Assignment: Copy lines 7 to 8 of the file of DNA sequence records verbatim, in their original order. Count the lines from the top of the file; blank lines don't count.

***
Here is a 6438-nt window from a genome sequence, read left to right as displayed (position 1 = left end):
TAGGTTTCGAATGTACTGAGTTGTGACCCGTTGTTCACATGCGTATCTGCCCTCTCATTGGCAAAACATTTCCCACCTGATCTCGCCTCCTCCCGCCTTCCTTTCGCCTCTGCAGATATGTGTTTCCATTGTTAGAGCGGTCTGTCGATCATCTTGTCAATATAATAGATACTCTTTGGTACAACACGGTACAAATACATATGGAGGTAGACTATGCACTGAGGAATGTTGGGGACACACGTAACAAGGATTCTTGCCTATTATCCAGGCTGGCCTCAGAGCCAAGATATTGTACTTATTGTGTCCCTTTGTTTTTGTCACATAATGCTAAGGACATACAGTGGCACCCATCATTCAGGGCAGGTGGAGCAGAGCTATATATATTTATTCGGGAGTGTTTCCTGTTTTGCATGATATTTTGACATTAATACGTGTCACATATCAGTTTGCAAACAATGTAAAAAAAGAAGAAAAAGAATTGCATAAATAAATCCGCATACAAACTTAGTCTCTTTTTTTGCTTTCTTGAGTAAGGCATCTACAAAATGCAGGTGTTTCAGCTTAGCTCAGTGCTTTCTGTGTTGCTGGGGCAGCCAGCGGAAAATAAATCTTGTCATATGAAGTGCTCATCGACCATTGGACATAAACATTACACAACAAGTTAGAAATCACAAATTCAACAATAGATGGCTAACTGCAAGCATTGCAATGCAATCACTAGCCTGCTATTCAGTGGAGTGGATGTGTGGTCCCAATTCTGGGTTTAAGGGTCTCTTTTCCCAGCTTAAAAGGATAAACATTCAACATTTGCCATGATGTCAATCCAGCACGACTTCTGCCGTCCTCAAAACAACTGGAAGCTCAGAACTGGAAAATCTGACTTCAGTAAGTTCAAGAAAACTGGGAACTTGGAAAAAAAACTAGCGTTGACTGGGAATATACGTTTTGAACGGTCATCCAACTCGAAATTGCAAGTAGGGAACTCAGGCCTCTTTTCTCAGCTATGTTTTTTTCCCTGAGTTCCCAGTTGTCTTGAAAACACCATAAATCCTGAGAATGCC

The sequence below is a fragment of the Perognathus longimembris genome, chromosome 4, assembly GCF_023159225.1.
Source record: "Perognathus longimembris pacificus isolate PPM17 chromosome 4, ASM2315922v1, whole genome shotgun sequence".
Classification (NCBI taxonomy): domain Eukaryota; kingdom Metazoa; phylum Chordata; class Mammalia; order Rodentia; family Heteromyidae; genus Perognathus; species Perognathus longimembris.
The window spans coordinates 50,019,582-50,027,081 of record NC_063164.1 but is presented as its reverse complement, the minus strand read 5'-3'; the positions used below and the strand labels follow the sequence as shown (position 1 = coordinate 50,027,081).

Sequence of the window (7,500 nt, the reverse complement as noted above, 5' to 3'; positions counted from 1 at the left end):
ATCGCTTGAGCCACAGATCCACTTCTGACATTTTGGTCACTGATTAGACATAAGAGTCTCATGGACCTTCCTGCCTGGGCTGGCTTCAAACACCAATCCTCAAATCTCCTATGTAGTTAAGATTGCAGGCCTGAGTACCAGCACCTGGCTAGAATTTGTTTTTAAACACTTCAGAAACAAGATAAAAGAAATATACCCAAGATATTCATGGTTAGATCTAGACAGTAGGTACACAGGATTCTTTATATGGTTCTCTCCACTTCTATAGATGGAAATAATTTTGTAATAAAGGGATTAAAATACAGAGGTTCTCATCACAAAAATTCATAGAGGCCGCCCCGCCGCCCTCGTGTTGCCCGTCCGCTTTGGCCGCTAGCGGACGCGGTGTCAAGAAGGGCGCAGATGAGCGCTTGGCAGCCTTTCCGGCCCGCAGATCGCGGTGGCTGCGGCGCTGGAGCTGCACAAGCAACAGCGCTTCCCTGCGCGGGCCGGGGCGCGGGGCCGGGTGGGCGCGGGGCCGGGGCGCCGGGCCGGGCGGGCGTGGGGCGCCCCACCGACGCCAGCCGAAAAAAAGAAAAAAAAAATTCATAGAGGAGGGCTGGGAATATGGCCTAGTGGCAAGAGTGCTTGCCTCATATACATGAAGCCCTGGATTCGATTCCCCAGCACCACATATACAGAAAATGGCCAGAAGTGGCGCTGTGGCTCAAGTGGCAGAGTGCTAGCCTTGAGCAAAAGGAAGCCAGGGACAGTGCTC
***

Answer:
Sequence of the window (7,500 nt, the reverse complement as noted above, 5' to 3'; positions counted from 1 at the left end):
ATCGCTTGAGCCACAGATCCACTTCTGACATTTTGGTCACTGATTAGACATAAGAGTCTCATGGACCTTCCTGCCTGGGCTGGCTTCAAACACCAATCCTCAAATCTCCTATGTAGTTAAGATTGCAGGCCTGAGTACCAGCACCTGGCTAGAATTTGTTTTTAAACACTTCAGAAACAAGATAAAAGAAATATACCCAAGATATTCATGGTTAGATCTAGACAGTAGGTACACAGGATTCTTTATATGGTTCTCTCCACTTCTATAGATGGAAATAATTTTGTAATAAAGGGATTAAAATACAGAGGTTCTCATCACAAAAATTCATAGAGGCCGCCCCGCCGCCCTCGTGTTGCCCGTCCGCTTTGGCCGCTAGCGGACGCGGTGTCAAGAAGGGCGCAGATGAGCGCTTGGCAGCCTTTCCGGCCCGCAGATCGCGGTGGCTGCGGCGCTGGAGCTGCACAAGCAACAGCGCTTCCCTGCGCGGGCCGGGGCGCGGGGCCGGGTGGGCGCGGGGCCGGGGCGCCGGGCCGGGCGGGCGTGGGGCGCCCCACCGACGCCAGCCGAAAAAAAGAAAAAAAAAATTCATAGAGGAGGGCTGGGAATATGGCCTAGTGGCAAGAGTGCTTGCCTCATATACATGAAGCCCTGGATTCGATTCCCCAGCACCACATATACAGAAAATGGCCAGAAGTGGCGCTGTGGCTCAAGTGGCAGAGTGCTAGCCTTGAGCAAAAGGAAGCCAGGGACAGTGCTC